But a transatlantic rift over the necessity of further fiscal stimulus appears to complicate efforts of the summit.
In response to U.S. pressure on the European Union (EU) countries to boost their fiscal stimulus, Czech Prime Minister Mirek Topolanek, whose country holds the current EU presidency, slammed U.S. plans to spend its way out of recession as “a road to hell.”
Topolanek’s blunt criticism exposed European differences with Washington and signaled a hard job for Brown to achieve greater international cooperation.
Playing down the transatlantic rift, British Foreign Secretary David Miliband said on Sunday Britain and the United States will not push G20 leaders to announce specific spending pledges.
In a preparatory meeting two weeks ago, G20 finance ministers and central bankers agreed to “take whatever action is necessary” to support the economy. They pledged to continue coordinated and comprehensive action to boost demand and jobs, adding the key priority now is to restore lending by tackling toxic assets in the financial system.
All last year, ALL I heard was how experience didn’t matter. I heard that being ‘ready on day one’ was a meaningless campaign slogan. I was told that what mattered was perceived good judgment, intelligence, and speaking skills. I remember watching the first Democratic Debates and thinking, this guy isn’t ready to be dogcatcher, let alone President. There were no wonky answers on economics or foreign policy. There was never a show of any detailed plan. There was always just a nice speech read from a teleprompter with a preacher’s patois, incredible (somewhat contradictory) promises, and messages that could have come from a motivational seminar instead of a political campaign. I never got on the bandwagon.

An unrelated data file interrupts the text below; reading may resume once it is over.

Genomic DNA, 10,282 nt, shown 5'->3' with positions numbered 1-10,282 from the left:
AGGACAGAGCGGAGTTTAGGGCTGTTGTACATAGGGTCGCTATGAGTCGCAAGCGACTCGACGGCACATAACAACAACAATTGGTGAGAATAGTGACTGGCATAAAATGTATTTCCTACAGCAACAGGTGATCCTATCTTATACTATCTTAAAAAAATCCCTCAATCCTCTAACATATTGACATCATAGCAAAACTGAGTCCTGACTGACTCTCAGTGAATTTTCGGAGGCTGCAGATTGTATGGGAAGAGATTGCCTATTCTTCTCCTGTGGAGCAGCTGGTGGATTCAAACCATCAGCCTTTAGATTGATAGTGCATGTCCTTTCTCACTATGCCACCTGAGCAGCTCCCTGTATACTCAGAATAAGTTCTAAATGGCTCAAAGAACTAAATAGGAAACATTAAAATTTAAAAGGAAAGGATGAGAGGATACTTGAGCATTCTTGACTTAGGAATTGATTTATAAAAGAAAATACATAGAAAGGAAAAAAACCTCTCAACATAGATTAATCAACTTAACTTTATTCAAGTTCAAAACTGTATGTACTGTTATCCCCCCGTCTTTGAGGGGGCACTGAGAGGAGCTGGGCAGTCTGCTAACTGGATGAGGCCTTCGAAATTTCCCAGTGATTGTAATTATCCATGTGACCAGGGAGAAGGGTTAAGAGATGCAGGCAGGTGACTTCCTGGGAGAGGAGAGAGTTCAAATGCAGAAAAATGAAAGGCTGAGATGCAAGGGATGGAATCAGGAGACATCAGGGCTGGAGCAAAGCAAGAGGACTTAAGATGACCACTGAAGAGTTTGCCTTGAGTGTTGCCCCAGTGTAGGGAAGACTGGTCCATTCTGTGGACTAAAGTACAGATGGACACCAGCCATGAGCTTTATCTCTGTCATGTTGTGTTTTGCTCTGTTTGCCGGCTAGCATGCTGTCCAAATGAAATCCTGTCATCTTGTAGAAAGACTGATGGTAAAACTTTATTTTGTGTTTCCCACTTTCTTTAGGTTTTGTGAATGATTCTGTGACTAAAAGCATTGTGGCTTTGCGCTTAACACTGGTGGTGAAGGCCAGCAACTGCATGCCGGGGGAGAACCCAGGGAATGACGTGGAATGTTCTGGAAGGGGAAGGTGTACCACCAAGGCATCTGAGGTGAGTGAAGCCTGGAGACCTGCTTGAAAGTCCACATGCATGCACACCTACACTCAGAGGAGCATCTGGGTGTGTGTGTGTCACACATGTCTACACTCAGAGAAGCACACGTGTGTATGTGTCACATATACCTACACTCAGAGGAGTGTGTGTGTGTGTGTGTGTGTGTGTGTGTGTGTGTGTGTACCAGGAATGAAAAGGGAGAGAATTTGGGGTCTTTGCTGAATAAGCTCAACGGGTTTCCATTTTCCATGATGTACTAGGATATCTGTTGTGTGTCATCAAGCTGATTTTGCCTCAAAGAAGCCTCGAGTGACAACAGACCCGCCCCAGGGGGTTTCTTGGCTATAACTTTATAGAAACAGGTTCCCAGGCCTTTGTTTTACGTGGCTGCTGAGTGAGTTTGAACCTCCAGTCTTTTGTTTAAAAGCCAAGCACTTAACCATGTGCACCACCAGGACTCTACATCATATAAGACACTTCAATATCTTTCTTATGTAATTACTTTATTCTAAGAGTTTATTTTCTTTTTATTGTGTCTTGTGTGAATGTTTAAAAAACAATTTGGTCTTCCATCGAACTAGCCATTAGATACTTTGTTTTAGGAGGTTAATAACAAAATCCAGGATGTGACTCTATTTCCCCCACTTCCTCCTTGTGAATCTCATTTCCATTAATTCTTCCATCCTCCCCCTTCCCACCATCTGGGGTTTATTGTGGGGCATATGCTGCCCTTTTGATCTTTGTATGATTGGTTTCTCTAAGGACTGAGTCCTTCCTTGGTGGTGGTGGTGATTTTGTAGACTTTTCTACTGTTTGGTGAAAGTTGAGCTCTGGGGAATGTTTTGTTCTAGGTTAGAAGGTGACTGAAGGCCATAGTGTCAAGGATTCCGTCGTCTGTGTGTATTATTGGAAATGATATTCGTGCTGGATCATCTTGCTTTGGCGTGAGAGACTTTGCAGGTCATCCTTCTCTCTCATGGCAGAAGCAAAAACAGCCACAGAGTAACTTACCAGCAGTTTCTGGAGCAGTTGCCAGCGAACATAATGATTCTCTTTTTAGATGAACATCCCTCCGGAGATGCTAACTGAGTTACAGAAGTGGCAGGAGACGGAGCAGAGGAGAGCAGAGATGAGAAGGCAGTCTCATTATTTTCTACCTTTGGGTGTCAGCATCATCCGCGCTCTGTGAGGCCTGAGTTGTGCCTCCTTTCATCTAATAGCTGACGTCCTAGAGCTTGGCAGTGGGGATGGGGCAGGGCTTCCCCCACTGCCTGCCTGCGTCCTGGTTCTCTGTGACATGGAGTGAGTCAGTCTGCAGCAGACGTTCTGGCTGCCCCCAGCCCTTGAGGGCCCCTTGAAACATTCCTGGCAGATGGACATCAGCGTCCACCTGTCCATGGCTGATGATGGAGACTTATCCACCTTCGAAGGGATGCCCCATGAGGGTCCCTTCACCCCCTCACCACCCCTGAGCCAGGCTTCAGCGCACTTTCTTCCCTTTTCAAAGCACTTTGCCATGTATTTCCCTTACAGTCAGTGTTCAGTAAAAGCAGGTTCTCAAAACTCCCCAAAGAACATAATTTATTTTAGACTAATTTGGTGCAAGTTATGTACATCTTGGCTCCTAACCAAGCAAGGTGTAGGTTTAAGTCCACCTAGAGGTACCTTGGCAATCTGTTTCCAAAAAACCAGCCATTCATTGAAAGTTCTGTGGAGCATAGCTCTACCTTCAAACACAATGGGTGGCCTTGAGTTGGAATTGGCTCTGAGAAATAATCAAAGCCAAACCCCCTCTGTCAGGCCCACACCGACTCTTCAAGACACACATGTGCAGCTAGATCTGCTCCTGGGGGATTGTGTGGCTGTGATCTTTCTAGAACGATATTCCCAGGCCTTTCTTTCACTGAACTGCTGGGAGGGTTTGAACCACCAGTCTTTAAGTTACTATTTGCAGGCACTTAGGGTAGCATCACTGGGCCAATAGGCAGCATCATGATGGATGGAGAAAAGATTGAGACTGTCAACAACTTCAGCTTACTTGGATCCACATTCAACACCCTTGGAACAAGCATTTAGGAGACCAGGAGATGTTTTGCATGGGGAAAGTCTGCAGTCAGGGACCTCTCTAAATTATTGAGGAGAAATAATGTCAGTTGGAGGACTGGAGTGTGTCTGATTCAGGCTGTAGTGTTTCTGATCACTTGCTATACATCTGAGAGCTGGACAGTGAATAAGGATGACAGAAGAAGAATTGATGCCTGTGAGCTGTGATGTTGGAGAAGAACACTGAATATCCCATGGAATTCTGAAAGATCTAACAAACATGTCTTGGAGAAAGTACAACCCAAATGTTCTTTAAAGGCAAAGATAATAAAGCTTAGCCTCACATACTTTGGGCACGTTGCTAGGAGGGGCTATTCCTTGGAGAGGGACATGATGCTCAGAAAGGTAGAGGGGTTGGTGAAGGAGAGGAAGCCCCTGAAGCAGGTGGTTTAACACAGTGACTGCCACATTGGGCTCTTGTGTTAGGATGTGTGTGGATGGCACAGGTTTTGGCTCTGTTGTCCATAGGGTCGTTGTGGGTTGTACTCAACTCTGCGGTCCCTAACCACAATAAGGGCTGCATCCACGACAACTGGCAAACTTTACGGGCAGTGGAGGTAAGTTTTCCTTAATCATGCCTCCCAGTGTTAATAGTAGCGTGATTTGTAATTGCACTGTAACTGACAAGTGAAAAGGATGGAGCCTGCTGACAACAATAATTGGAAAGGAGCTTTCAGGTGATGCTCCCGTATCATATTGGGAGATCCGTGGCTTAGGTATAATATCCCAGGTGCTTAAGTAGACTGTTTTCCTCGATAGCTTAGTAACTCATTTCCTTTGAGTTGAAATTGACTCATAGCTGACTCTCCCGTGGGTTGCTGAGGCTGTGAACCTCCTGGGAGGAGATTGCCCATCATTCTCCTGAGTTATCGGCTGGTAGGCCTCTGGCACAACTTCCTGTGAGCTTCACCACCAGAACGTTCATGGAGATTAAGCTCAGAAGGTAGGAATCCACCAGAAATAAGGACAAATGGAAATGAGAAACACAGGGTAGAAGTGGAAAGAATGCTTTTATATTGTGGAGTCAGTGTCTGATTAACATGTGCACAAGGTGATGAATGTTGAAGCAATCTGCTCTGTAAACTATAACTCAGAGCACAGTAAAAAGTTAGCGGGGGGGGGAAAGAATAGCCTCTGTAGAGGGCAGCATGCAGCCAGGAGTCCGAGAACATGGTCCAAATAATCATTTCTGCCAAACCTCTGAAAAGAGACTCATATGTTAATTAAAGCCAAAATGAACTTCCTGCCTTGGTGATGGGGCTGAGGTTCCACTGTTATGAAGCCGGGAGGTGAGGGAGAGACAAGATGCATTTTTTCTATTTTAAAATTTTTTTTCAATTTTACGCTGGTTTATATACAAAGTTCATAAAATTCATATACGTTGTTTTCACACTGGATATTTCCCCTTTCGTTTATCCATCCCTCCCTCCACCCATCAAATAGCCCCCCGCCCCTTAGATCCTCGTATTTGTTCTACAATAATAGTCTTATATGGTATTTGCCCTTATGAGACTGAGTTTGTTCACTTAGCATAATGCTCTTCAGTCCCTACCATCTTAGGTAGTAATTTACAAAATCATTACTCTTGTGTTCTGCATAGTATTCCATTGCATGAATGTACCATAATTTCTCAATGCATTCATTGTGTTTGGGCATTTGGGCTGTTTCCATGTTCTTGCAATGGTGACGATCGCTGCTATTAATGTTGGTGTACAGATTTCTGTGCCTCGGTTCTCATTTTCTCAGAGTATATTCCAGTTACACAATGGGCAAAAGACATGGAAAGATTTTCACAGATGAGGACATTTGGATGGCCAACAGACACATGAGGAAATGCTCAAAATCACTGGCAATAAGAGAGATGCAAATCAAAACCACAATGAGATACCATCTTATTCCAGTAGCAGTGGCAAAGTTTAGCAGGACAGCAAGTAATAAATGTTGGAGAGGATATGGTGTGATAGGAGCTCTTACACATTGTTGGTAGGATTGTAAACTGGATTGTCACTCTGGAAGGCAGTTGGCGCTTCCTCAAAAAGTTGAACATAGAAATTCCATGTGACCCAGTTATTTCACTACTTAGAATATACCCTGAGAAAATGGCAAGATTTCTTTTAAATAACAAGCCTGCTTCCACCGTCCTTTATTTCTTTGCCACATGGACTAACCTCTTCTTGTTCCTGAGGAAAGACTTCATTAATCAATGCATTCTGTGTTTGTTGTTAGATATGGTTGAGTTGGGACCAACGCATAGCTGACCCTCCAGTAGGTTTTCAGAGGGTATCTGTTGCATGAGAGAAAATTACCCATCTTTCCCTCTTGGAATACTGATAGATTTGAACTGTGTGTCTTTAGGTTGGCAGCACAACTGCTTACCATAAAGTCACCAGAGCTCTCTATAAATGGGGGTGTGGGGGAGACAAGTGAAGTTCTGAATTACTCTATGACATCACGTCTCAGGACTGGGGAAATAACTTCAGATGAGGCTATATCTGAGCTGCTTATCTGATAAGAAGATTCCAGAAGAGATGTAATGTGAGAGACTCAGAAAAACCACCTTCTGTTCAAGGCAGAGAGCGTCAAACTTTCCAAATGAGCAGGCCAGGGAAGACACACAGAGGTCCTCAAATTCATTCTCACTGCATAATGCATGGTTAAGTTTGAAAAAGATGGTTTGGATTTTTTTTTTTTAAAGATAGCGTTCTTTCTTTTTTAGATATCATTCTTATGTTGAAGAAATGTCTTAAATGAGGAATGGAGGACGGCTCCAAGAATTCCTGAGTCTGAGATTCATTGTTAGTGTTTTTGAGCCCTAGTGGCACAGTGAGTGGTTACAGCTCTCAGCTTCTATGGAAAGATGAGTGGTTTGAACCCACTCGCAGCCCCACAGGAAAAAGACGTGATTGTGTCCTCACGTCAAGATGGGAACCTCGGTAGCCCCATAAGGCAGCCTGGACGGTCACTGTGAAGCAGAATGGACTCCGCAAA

I finally found a home over here in the Pumasphere with people of similar thought after being treated like a scourge by other sites (blog or MSM) that had gone over to the hope side. I’ve been getting used to my role as pariah. I was thinking I’d have to live with it for at least a year. I figured I’d start getting the you were so right calls sometime in the fall.
Boy, was I wrong!
I figured that because of my experience during the early calls for the Iraq war. I was the one saying “Iraq has nothing to do with 9/11. Iraq is a different agenda. Iraq is a bad idea.” I actually had some one get up in a restaurant to tell me what a lousy, unpatriotic American I was that didn’t deserve to live in the US. I became a the scourge of all true American patriots. I’ve been thinking that my 9/11 protest was just a character building experience that would serve me well during the Obama fascination period and that it would probably take a few years of, yet again, being a scourge to all true American patriots before the worm would turn. Luckily, I found a other like minded out in the Pumasphere so I don’t have to be quite alone as I was with my opinion on the Iraq Invasion.